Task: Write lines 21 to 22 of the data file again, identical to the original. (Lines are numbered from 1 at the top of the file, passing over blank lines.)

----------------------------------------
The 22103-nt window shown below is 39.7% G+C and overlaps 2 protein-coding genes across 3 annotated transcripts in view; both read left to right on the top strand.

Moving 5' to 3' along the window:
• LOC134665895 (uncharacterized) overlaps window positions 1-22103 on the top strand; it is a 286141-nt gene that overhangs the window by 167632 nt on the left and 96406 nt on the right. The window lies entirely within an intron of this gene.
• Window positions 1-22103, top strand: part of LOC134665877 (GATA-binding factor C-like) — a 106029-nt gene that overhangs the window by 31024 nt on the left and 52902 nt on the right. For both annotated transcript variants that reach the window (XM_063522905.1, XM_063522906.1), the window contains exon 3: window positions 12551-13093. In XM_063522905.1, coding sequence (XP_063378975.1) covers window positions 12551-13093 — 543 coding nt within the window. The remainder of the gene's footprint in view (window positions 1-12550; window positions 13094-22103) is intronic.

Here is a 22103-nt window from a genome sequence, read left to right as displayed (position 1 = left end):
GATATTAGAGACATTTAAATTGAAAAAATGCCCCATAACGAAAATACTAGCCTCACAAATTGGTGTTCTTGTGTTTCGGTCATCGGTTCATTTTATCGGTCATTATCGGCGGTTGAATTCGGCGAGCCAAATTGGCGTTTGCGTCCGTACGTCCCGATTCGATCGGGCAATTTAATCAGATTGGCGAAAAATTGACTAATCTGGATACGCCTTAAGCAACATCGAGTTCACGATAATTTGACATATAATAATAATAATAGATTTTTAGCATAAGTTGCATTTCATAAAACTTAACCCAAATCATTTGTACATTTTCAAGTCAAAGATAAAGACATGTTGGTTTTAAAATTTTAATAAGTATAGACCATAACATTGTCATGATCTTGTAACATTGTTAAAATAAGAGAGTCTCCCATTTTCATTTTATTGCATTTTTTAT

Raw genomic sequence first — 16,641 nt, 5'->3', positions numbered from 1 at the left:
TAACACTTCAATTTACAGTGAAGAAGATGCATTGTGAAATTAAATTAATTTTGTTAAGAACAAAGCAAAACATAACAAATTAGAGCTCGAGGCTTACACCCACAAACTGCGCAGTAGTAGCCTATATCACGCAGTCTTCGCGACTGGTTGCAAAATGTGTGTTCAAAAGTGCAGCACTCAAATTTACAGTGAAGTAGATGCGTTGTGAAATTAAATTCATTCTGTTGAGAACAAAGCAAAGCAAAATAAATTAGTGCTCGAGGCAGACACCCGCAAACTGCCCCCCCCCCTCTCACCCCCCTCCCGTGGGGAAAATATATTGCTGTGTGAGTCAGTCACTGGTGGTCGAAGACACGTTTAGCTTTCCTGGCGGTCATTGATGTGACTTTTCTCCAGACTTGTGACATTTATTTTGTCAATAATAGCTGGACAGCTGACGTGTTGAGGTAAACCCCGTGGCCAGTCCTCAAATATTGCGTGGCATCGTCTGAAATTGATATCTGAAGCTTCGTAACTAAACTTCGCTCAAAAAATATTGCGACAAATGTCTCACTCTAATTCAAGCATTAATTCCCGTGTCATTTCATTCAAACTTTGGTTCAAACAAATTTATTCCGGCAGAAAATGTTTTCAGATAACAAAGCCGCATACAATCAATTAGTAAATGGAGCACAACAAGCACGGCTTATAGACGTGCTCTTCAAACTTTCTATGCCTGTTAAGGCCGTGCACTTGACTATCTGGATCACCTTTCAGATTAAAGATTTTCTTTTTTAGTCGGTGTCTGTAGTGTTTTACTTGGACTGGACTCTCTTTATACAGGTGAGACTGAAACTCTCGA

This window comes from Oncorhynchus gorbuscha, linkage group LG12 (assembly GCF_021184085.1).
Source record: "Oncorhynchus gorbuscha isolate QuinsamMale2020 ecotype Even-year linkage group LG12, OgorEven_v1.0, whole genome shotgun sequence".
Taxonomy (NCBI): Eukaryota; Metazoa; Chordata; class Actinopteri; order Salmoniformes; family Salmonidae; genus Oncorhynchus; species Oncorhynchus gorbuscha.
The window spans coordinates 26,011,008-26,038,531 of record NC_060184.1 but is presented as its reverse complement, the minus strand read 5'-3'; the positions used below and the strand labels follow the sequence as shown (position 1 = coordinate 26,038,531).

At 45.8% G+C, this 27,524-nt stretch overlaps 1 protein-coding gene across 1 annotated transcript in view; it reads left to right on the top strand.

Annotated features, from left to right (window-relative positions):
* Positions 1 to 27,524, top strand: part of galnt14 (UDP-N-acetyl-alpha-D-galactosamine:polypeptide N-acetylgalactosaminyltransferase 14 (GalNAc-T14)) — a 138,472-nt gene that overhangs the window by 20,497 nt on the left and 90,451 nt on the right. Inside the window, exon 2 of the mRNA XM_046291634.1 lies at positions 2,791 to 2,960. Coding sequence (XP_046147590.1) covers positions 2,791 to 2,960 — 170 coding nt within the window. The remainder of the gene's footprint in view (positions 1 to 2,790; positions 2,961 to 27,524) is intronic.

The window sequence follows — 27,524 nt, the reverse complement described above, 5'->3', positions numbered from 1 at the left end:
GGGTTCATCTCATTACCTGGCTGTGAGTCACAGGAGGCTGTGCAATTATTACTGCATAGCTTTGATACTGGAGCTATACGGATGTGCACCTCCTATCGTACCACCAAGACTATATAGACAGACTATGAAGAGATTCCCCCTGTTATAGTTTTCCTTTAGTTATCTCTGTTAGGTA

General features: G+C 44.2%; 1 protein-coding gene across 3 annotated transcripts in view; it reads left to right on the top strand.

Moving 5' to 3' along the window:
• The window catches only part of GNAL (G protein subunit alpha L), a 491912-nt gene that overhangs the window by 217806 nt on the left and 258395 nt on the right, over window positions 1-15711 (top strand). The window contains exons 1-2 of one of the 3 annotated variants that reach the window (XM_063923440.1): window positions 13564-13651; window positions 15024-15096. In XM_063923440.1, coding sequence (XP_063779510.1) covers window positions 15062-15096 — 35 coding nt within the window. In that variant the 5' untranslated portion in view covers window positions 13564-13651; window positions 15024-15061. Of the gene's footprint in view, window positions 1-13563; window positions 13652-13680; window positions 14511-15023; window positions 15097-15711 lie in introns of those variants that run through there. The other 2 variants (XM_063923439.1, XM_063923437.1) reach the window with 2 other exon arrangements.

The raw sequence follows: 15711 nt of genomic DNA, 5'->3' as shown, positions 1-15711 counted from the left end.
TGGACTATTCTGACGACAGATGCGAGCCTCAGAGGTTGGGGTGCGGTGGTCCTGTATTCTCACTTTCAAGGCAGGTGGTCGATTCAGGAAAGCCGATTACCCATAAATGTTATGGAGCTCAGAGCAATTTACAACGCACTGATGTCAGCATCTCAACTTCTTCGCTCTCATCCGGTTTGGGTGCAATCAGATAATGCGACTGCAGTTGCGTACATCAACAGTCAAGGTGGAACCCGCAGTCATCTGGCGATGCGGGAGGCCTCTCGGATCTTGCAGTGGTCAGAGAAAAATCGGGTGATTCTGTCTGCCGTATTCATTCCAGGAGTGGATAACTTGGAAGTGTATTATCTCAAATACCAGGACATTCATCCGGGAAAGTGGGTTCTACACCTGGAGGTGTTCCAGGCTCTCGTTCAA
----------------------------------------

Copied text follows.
The raw sequence follows: 15711 nt of genomic DNA, 5'->3' as shown, positions 1-15711 counted from the left end.
TGGACTATTCTGACGACAGATGCGAGCCTCAGAGGTTGGGGTGCGGTGGTCCTGTATTCTCACTTTCAAGGCAGGTGGTCGATTCAGGAAAGCCGATTACCCATAAATGTTATGGAGCTCAGAGCAATTTACAACGCACTGATGTCAGCATCTCAACTTCTTCGCTCTCATCCGGTTTGGGTGCAATCAGATAATGCGACTGCAGTTGCGTACATCAACAGTCAAGGTGGAACCCGCAGTCATCTGGCGATGCGGGAGGCCTCTCGGATCTTGCAGTGGTCAGAGAAAAATCGGGTGATTCTGTCTGCCGTATTCATTCCAGGAGTGGATAACTTGGAAGTGTATTATCTCAAATACCAGGACATTCATCCGGGAAAGTGGGTTCTACACCTGGAGGTGTTCCAGGCTCTCGTTCAA